by Sharon Beder
first published by Allen & Unwin, Sydney, 1989
As SYDNEY grew, new industries sited themselves near waterways so as to take advantage of what seemed to be a free waste disposal system. With so many industries pouring their waste directly into the waterways, the public became increasingly conscious of this form of pollution. In September 1962, the Government Analyst, Mr Ogg, caused a stir when he reported on the condition of the Georges River, which he said was a menace to public health. Ogg found that in parts of the river even eels, notorious for their tolerance of pollution, had been killed. In 1966 it was reported that thousands of fish had been killed in the Parramatta River. In mid-1969 the Sun published an article about the Alexandra Canal headlined ‘Filthy canal makes strong men sick’. The canal was described as ‘nothing more than a stinking industrial sullage channel’, ‘vile smelling’, with thick black water ‘dotted with psychedelic patterns of pink dyes, scrap metal and other industrial wastes’. The Herald described the Alexandra Canal in 1970 as ‘Sydney’s blackest stretch of water’. It quoted the Metropolitan Hea1th Officer as saying it presented no health risk because even bacteria could not survive the contamination!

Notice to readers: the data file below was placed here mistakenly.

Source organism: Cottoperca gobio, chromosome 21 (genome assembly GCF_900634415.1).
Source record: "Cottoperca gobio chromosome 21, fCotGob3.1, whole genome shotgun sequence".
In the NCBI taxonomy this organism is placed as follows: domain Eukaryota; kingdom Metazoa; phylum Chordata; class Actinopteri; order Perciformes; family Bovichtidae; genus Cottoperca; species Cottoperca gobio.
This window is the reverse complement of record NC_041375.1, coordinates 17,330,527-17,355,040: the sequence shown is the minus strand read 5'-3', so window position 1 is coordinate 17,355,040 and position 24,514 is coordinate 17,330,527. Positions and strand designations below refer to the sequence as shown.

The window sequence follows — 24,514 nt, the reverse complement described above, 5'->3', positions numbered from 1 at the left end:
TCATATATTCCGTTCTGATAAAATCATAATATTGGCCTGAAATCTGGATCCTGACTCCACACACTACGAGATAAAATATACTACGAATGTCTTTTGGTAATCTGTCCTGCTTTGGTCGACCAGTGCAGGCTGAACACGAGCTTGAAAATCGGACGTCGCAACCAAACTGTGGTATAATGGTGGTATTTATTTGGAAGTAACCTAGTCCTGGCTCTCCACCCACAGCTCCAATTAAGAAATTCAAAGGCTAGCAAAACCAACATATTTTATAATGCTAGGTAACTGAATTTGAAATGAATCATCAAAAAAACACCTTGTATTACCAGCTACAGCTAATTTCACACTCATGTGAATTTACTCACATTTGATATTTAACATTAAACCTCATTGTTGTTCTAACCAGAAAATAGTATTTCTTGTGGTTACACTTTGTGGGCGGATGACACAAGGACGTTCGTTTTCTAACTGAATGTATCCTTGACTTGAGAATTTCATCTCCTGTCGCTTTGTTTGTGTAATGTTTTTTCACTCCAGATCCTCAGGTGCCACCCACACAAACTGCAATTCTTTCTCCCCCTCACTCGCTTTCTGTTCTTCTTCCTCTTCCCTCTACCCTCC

The realisation that water pollution was reaching crisis proportions in New South Wales was strengthened by a Senate Select Committee on Water Pollution in Australia which tabled its report in June 1970. Following two years of investigations, the Committee found the conditions in New South Wales were repeated throughout Australia and that pollution of some waterways was so bad that they could no longer be used for anything except sewers. The reliance on private conscience hat failed to protect rivers and streams. ‘Easily measured private profits’ had been used ‘as a facile argument to justify intangible and immeasurable social losses’.